Feeling a little ashamed at what I previously would have scoffed at should I hear of it from another developer, I felt a little write up of the why and the experience could be a good idea. Now, I should emphasize that I'm not dropping Git for all my projects, just specific kinds of projects. I've been making this change in habit for projects that are just for me, not shared with anyone else. It has been especially helpful in projects I work on sporadically. More on why a little later.

So, what drove me away from Git, exactly?

On the smallest projects, like game jam hacks, I just wanted to code. I didn't want to think about revisions and commit messages. I didn't need branching or merges. I didn't even need to rollback to another version, ever. I just …

I Learned 4 Things From my First Ludum Dare

I've done my first Ludum Dare Jam now, and actually my first game jam of any kind. Wow! I am so happy to have finally done this. It was a super rewarding experience and I want to share that, and my game, with as many people as will listen.

My game is Patient Out Of Time. It is an apocalyptic moody shooter about a doctor salvaging power sources from robots in the wasteland to keep the life support of his last patient running as long as possible. The hospital staff have all left, and they are the only two survivors. Keeping this man alive is all this one doctor has to keep him going.

It is a sad game, but it was also a lot of fun to make.


Here are some things I learned this time. I hope to learn more things the next Ludum Dare.

Little Steps Make Safe Steps I didn't have time for broken builds or half-built code I needed to fight my way back out of just to get the game running again. Every change I made had to be broken down into tiny, discrete non-breaking changes. Every step of…

Game Development is Hard, Okay? 5 Things That Suck About Making Games

Game development is hard. I mean, really hard and everyone knows it. You probably won’t finish your game. You probably didn’t finish several games before it. You’ll probably start some more games you’ll never finish. The thing is, not finishing the games isn’t the only reason game development is hard. Let’s learn from some of my failures so far.
Taking Time From Your Family is Hard
Putting it like this sounds kind of distasteful. Yeah, if you’re working on your game in the time you aren’t at your day job, there’s a good chance you’re taking time away from precious family time. You’re missing evenings with your wife. You’re skipping days with your kids growing up. If you don’t have a family in your life, you’re opting out of time with friends, watching movies and reading books, or even just playing games, the same medium you obviously care a lot about.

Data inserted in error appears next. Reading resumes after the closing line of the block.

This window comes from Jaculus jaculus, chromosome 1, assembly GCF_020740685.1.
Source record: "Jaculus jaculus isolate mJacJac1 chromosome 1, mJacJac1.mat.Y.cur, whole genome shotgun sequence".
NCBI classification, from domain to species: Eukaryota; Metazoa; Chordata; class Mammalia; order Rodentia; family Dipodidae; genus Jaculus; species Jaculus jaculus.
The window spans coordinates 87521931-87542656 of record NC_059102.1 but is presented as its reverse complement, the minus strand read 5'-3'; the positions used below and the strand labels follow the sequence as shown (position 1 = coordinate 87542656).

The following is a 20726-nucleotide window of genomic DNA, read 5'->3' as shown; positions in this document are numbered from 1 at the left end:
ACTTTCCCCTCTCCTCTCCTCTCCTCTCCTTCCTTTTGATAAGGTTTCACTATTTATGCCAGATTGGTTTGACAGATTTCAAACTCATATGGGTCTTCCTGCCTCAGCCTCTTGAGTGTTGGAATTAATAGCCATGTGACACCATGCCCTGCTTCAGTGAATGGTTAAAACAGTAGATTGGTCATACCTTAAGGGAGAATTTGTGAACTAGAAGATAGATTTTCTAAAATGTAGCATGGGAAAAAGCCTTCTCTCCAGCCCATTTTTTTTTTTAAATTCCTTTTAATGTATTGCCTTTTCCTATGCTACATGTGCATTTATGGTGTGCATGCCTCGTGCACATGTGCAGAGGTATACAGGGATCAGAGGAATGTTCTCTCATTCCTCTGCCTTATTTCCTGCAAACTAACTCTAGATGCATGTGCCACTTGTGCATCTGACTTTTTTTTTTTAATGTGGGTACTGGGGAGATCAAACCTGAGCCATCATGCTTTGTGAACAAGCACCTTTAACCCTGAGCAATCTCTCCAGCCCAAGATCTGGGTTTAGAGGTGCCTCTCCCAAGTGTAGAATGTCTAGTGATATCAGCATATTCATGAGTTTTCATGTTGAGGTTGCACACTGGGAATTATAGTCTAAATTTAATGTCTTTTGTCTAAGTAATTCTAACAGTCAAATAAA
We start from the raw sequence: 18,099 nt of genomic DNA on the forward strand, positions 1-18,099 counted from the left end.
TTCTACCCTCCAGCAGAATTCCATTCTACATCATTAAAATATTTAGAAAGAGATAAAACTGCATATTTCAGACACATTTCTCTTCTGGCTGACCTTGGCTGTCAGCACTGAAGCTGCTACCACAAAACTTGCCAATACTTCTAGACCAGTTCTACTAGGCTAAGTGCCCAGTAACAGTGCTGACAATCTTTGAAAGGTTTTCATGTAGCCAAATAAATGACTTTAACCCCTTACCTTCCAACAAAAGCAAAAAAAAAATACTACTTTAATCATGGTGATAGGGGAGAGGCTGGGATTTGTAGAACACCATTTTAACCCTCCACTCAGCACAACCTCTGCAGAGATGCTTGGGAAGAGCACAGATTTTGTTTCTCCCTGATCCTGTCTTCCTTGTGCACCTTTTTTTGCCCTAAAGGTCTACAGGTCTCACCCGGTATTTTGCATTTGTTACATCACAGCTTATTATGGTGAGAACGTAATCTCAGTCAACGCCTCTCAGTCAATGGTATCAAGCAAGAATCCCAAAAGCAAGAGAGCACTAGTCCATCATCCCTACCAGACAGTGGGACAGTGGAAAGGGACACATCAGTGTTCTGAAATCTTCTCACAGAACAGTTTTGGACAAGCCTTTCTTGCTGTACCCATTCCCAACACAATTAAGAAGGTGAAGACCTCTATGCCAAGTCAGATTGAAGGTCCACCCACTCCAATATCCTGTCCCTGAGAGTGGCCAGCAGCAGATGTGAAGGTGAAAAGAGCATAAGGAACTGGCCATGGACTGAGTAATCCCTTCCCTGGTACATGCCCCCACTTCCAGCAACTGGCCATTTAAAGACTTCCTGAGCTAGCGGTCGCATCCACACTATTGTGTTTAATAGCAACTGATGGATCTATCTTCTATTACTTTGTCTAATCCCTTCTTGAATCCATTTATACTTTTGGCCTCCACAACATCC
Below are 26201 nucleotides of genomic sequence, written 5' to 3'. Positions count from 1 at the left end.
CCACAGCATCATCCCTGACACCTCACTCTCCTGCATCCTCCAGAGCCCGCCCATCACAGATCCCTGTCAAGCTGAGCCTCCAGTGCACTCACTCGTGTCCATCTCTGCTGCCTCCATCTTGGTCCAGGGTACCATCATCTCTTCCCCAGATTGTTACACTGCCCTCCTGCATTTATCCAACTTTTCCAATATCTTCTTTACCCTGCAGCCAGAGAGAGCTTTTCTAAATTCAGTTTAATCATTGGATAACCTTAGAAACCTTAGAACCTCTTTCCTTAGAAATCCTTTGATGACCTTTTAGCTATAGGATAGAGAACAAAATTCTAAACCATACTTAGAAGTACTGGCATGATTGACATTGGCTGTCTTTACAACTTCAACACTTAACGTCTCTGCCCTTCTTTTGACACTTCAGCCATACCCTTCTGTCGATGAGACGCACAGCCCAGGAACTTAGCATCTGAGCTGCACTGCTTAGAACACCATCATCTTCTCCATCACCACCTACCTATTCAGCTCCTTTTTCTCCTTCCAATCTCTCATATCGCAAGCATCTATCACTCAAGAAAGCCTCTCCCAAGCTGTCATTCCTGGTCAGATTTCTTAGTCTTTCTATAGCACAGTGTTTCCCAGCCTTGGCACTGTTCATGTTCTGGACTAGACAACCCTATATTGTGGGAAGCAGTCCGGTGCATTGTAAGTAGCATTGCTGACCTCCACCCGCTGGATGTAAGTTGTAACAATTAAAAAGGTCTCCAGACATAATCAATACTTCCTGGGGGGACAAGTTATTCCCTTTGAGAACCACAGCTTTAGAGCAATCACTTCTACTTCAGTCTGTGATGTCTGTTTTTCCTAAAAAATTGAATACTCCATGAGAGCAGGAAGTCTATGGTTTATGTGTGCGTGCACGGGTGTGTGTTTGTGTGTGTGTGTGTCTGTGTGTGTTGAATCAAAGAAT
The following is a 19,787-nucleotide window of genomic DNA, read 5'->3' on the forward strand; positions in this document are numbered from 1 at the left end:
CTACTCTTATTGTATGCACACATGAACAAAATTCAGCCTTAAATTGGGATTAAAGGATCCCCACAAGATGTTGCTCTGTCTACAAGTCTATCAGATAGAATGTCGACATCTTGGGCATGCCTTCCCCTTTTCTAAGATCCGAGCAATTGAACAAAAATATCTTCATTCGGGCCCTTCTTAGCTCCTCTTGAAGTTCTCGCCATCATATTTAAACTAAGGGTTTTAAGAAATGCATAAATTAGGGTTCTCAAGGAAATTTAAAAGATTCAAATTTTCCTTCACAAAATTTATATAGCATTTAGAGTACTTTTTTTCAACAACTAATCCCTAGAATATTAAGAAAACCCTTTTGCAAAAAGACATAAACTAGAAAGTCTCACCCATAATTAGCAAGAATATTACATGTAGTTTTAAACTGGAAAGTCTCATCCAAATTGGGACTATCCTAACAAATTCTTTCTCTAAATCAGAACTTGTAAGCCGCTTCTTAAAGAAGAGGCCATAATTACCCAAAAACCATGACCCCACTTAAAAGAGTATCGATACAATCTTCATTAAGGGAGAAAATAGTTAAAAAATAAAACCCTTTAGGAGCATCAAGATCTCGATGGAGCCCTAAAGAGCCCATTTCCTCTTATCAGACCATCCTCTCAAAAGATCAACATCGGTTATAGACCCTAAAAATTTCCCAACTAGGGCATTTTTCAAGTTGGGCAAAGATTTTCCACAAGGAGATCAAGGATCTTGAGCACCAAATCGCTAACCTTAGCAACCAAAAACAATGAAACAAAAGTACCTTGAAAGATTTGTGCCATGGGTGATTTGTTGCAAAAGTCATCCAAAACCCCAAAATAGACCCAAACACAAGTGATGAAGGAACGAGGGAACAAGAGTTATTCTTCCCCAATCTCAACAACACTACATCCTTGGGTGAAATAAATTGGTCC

Making games takes a lot of time. You think you know that, but it takes more time than you already fear. Double that number in your head. …

On Pruning Your Passions

We live in a hobby-rich world. There is no shortage of pastimes to grow a passion for. There is a shortage of one thing: time to indulge those passions. If you're someone who pours your heart into that one thing that makes your life worthwhile, that's a great deal. But, what if you've got no shortage of interests that draw your attention and you realize you will never have the time for all of them?

If I look at all the things I'd love to do with my life as a rose bush I'm tending, I realize that careful pruning is essential for the best outcome. This is a hard lesson to learn, because it can mean cutting beautiful flowers and watching the petals fall to the ground to wither. It has to be done.

I have a full time job that takes a lot of my mental energy. I have a wife and a son and family time is very important in my house. I try to read more, and I want to keep up with new developments in my career, and I'm trying to make time for simple, intentional relaxing t…